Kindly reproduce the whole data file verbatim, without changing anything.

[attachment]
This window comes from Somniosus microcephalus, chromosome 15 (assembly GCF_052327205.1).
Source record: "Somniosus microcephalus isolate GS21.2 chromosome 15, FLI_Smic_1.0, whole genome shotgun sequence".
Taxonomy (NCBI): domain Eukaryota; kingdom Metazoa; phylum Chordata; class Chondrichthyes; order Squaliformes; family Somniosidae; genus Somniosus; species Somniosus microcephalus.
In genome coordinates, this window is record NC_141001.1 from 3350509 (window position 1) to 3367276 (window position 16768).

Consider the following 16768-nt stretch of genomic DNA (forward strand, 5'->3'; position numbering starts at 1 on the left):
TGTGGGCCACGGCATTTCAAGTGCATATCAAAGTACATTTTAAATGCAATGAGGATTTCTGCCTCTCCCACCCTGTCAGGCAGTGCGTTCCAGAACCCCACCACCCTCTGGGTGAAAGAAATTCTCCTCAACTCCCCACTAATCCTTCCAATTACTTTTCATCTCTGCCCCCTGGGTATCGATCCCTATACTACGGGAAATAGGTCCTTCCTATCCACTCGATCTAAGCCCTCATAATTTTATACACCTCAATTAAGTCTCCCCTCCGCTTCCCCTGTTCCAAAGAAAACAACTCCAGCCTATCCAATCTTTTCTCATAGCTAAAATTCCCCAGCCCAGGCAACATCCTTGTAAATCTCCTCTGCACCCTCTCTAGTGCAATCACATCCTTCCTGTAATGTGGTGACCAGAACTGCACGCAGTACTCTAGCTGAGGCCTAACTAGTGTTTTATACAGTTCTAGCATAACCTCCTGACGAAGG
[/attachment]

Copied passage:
This window comes from Somniosus microcephalus, chromosome 15 (assembly GCF_052327205.1).
Source record: "Somniosus microcephalus isolate GS21.2 chromosome 15, FLI_Smic_1.0, whole genome shotgun sequence".
Taxonomy (NCBI): domain Eukaryota; kingdom Metazoa; phylum Chordata; class Chondrichthyes; order Squaliformes; family Somniosidae; genus Somniosus; species Somniosus microcephalus.
In genome coordinates, this window is record NC_141001.1 from 3350509 (window position 1) to 3367276 (window position 16768).

Consider the following 16768-nt stretch of genomic DNA (forward strand, 5'->3'; position numbering starts at 1 on the left):
TGTGGGCCACGGCATTTCAAGTGCATATCAAAGTACATTTTAAATGCAATGAGGATTTCTGCCTCTCCCACCCTGTCAGGCAGTGCGTTCCAGAACCCCACCACCCTCTGGGTGAAAGAAATTCTCCTCAACTCCCCACTAATCCTTCCAATTACTTTTCATCTCTGCCCCCTGGGTATCGATCCCTATACTACGGGAAATAGGTCCTTCCTATCCACTCGATCTAAGCCCTCATAATTTTATACACCTCAATTAAGTCTCCCCTCCGCTTCCCCTGTTCCAAAGAAAACAACTCCAGCCTATCCAATCTTTTCTCATAGCTAAAATTCCCCAGCCCAGGCAACATCCTTGTAAATCTCCTCTGCACCCTCTCTAGTGCAATCACATCCTTCCTGTAATGTGGTGACCAGAACTGCACGCAGTACTCTAGCTGAGGCCTAACTAGTGTTTTATACAGTTCTAGCATAACCTCCTGACGAAGG